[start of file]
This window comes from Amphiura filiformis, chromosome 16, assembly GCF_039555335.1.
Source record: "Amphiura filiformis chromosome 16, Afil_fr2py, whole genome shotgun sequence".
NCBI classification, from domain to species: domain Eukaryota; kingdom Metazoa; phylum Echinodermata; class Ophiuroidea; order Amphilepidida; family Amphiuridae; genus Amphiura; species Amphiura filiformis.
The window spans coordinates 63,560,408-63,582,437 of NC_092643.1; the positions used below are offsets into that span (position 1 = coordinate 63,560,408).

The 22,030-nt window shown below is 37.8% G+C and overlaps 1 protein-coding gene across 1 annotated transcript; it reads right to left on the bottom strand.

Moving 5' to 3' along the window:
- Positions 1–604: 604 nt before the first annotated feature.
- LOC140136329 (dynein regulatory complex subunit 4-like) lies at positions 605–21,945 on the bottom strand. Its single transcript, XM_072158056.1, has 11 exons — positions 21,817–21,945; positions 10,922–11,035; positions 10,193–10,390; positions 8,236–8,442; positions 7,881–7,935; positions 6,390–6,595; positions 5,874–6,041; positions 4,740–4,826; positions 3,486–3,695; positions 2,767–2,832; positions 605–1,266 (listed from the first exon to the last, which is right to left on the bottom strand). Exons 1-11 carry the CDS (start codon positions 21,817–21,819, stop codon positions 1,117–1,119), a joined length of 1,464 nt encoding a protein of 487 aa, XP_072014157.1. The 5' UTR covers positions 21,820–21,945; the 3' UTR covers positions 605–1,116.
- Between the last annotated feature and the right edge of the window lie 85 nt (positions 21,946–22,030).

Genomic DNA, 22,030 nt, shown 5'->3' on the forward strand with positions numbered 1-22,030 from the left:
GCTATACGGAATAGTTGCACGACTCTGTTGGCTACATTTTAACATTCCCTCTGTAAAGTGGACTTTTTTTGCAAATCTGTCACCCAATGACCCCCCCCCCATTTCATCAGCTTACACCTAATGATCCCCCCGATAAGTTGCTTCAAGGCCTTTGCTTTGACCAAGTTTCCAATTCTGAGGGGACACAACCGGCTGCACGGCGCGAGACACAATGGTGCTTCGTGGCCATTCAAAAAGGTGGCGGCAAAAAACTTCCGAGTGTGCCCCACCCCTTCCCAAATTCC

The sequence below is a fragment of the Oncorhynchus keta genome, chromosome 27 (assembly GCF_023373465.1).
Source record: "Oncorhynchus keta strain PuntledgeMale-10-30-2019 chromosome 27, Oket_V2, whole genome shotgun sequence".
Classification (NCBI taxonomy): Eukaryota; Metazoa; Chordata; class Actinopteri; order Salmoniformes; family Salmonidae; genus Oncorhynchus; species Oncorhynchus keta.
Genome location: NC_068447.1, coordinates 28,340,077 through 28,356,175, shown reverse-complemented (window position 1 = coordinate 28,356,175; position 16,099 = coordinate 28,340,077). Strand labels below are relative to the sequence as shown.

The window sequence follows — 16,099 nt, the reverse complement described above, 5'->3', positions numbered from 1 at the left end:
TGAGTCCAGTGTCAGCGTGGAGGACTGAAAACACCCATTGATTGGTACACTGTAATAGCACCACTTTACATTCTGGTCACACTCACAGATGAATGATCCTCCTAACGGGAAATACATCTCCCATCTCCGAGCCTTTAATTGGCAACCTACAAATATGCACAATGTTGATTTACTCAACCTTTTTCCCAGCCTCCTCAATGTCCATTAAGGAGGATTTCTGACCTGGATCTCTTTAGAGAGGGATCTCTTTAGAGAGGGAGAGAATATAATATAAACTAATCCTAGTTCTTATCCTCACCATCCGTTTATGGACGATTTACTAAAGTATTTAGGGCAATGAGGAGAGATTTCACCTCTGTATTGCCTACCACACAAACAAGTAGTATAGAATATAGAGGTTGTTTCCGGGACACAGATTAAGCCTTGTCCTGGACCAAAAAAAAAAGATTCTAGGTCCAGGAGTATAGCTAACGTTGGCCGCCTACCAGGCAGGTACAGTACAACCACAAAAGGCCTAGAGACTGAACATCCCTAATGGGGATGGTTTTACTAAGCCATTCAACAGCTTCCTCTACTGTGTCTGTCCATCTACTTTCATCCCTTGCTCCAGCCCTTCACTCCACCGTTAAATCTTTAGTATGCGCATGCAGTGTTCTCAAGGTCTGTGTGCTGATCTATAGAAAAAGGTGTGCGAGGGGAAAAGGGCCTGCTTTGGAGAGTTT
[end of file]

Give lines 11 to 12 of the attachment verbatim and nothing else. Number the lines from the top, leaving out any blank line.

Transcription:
GCTATACGGAATAGTTGCACGACTCTGTTGGCTACATTTTAACATTCCCTCTGTAAAGTGGACTTTTTTTGCAAATCTGTCACCCAATGACCCCCCCCCCATTTCATCAGCTTACACCTAATGATCCCCCCGATAAGTTGCTTCAAGGCCTTTGCTTTGACCAAGTTTCCAATTCTGAGGGGACACAACCGGCTGCACGGCGCGAGACACAATGGTGCTTCGTGGCCATTCAAAAAGGTGGCGGCAAAAAACTTCCGAGTGTGCCCCACCCCTTCCCAAATTCC

The sequence below is a fragment of the Oncorhynchus keta genome, chromosome 27 (assembly GCF_023373465.1).